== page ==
Saturday, 31 October 2009

The Crash Site

Having been not so much strangely but emotionally absent from my blog for sometime, this article is somewhat of an introduction; namely for myself and to mark a return to writing by removing that mythical block writers so often mention when faced with a sudden loss for words.

During this period I quite selfishly took time away from everything including my partner and visited the area surrounding the New Penkridge Road. In essence the scene of Harold South's alleged encounter with a Military Road Block wayback in 1964.

What follows are my observations and thoughts of that day.... having arrived in Cannock early that morning and with the sun shining I made my way along the New Penkridge Road quickly passing the residential properties to reach Sandy Lane (the scene of the only known Road Closure which occurred on the 10th May 1964) along with its Public House "The Shoal Hill Tavern" Here I left the road and walked through the wooded area on the opposite side of the road passing the War Memorial. Afterwards emerging further along on to open land which ran parallel to the New Penkridge Road. Ultimately this brought me onto Cocksparrow Lane, pausing on an isolated heavy wooden bench within this area my thoughts were two fold "Was this the field South Crossed with his Camera?" and had he at this point "In effect by passed the Road Block?" Although its unclear as to the exact location of the Crash Site, for the purpose of this and future blogs or until a time further information becomes available the Crash Site, which based on Harold South's testimony resides somewhere in the region between Cocksparrow Lane and Mansty Lane on the right hand side of the New Penkridge Road.

Having emerged onto Cocksparrow Lane at the Junction with the New Penkridge Road I crossed the road to the other side and briefly watched the traffic which was occasional and light, this was around mid-morning on a weekday (Tuesday) as it would have been forty five years ago although I would surmise traffic in 1964 would've been considerably modest by today's standards.

Here I made a number of observations. Looking at the road as it stands today along with the hedge row and tree's the field only really becomes visible when virtually on top of the Junction with Cocksparrow Lane in addition the grass verges either side of the road are raised and would offer a limited view being seated low down in a car or van, although having said that the hedge row and undergrowth over the perimeter fencing may not have existed back in 1964 and the view may have been unrestricted but nevertheless Harold South would have almost certainly had to have reached this point to view the field when he encountered the Road Block.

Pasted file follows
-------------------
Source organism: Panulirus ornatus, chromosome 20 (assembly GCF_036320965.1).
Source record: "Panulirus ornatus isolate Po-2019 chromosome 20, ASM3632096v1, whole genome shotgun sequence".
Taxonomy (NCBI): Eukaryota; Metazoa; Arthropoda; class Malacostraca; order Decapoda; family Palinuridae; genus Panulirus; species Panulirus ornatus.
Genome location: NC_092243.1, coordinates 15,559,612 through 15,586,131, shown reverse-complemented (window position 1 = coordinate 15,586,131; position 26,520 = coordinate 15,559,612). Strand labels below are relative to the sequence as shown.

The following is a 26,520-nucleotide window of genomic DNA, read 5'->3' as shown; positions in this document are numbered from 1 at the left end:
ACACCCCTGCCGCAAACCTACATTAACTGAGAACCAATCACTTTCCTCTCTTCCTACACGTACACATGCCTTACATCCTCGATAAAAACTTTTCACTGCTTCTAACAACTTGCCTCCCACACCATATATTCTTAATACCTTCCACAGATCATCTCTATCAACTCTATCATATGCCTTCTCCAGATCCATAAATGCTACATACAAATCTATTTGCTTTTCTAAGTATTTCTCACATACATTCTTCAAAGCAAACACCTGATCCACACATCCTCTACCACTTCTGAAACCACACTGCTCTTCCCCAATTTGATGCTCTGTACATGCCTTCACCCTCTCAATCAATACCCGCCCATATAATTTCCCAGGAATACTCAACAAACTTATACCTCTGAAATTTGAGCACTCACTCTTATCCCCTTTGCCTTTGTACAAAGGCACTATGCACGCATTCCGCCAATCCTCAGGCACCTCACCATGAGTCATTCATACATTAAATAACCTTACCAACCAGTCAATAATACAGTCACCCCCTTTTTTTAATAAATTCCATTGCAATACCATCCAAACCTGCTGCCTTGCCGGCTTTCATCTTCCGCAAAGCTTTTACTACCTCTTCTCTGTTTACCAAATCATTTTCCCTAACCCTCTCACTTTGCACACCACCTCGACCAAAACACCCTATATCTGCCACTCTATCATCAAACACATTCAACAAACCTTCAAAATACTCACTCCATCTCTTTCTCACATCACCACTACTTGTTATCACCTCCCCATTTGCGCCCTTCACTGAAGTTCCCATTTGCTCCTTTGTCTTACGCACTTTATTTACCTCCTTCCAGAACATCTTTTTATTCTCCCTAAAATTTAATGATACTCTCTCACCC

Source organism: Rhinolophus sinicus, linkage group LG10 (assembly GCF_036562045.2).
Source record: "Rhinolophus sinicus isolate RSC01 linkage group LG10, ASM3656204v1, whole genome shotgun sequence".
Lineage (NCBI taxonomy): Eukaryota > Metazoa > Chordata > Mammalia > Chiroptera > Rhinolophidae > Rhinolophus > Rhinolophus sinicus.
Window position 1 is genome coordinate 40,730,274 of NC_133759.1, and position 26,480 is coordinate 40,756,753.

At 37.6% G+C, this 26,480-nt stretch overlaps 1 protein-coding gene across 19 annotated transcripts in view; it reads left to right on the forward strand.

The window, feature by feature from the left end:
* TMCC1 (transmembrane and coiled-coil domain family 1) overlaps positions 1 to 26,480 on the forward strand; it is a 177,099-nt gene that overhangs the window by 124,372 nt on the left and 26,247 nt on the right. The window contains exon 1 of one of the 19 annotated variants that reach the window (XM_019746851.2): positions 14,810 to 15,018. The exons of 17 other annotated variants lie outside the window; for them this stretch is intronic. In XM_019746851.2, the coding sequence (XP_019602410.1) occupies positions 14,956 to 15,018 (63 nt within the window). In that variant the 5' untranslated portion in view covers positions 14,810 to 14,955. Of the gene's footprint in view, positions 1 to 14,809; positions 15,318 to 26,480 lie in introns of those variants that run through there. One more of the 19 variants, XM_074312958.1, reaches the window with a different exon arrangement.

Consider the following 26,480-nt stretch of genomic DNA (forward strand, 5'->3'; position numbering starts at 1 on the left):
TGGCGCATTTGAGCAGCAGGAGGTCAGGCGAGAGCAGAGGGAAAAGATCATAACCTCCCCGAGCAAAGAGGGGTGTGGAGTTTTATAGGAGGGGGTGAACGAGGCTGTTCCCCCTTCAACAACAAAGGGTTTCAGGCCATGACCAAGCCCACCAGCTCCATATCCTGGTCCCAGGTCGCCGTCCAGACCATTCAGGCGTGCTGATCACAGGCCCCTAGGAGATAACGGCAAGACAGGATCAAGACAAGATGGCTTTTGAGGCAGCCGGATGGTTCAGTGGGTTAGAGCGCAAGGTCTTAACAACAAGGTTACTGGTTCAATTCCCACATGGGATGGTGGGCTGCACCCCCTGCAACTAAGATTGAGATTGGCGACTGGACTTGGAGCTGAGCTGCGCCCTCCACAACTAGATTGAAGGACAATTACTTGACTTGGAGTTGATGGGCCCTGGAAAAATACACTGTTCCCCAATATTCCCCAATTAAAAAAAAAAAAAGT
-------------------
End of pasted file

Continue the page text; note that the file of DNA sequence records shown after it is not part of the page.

Furthermore having travelled around the perimeter of the open farm land there were indeed several access points that would've allowed unhindered access into the field presenting little problem to maneuver a transporter or crane in a retrieval operation.
Travelling down Cocksparrow lane towards Shoal Hill I noticed a Nature Reserve on the right hand side more or less directly opposite an entrance to the open farm land but did not follow this through and continued on towards Shoal Hill and Huntington, Having reached the base of the hill I took a short break before ascending up to the top, which did indeed afford me a greater view of the surrounding area.
It was immediately clear that looking towards Huntington many of the new developments would not have existed back in 1964 and the area itself looking towards the New Penkridge Road had remained largely undeveloped. Nevertheless if something of a unusual nature did occur here back in 1964 its descent should really have not gone unnoticed and if we acknowledge there maybe additional witnesses to the Retrieval Operation, someone, somewhere must have bore silent witness to its arrival....


  1. Cool post, Steve! Good to see the pics.

  2. Hi Nick, Thanks for the comment, unfortunately the pictures don't look to clever on the blog. It was a quite day and peaceful, I did get a feel for the area and back in 1964 it would, I imagine have been a fairly isolated area.
    I'll drop you a e-mail with the full pictures.

    Best Wishes

  3. It's certainly an area of outstanding natural beauty in it's own right. Ignoring the fact that they regularly hold a car boot sale on one of the fields. Who knows what they are walking over.

  4. Yes, its interesting that if something did indeed come down in that particular section of the field, because the field (as it stands today) is divided into sections South's view may have been somewhat limited whilst seated in his van from the side of the New Penkridge Road.
    Perhaps the object and transporter were nearer?